A common criticism of open source technologies is the ‘hidden’ cost of adaptation and support needed for an open source product to work effectively for a given health system. It is generally accepted that the cost of maintaining open source software compares with proprietary software license costs.

The misconception of open source as “free” may be better understood through the Romance languages. Open source is libre, not gratis: free as in speech, not as in lunch.

In the case of many low resource settings, this is the right kind of free. The need for adaptability is balanced by the ability to adapt a software. Many software developers working in global health today are based in the regions and countries they support, building their skills and capacity from the open source code of available software. Software developers who learn from open source global goods have new skills that they can apply in other sectors of a country’s economy, building the overall national technology capacity and increasing the national market readiness for the benefits of digital transformation.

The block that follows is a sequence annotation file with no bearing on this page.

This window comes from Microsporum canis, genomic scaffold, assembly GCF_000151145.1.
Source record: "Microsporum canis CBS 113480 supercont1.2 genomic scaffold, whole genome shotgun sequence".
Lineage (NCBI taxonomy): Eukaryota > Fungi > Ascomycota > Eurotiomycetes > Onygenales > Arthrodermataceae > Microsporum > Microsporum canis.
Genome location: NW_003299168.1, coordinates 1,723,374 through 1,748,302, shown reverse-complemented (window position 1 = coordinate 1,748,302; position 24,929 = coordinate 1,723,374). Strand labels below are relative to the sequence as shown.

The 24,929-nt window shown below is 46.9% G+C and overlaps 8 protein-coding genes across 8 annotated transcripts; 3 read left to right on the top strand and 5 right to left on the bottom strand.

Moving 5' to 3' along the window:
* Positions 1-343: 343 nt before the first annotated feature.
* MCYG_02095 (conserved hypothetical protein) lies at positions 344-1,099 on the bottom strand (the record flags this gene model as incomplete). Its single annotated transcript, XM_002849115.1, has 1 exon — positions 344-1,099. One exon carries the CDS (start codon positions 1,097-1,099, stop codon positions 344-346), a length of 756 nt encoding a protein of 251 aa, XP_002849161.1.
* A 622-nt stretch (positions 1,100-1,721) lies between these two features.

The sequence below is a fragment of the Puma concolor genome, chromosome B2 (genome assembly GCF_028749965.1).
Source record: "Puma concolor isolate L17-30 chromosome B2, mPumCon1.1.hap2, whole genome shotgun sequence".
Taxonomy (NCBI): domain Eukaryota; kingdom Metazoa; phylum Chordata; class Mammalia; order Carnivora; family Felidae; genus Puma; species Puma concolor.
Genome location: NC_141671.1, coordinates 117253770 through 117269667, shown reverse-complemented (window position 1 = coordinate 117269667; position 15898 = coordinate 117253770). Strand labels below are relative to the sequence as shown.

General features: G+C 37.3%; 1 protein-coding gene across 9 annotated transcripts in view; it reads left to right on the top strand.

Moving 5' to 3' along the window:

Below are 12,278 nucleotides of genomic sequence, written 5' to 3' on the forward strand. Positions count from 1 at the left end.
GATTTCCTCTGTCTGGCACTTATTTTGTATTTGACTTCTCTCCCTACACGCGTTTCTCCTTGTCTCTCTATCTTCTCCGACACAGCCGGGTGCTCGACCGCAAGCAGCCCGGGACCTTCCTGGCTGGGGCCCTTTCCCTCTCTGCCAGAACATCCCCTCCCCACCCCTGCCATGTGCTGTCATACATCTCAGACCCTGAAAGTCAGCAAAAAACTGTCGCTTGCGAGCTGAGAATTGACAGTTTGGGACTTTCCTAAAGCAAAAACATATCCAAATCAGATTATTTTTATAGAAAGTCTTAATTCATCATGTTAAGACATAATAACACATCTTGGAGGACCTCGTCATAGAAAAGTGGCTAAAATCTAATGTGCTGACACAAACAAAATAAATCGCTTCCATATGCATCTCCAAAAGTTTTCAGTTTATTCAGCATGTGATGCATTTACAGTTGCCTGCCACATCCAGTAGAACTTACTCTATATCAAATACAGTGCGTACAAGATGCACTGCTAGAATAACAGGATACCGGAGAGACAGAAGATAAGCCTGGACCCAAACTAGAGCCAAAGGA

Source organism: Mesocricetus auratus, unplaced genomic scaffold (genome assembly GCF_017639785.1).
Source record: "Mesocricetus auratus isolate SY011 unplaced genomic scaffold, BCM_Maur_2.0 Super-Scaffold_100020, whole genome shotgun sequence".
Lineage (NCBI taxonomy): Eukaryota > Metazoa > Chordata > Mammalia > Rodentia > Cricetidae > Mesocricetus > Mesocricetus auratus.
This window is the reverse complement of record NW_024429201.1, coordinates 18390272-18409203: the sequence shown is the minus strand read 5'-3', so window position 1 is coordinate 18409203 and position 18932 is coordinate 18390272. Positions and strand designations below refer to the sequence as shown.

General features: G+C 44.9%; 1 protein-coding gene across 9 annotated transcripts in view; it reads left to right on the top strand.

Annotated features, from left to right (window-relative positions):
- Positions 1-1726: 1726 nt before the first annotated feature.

But we propose that the most important value of open source systems is community.

Open source software relies on a strong community of software engineers, donors, health experts, governments, and implementers working together throughout the life of a software tool. Developing, scaling, and enabling interoperability of digital health global goods is not easy. Ensuring effective, ethical governance of digital solutions is not easy. Open source communities use groups of diverse stakeholders to answer critical development, implementation, and governance questions. These communities foster peer-learning between countries and users as implementation best practices and software improvements are captured and shared. This community is the engine that powers the valuable capacity strengthening that has impact beyond the health sector. Digital systems and the insights they produce have a growing role in the decision-making on how, where, when, and what health services are delivered—a responsibility that should involve diverse communities.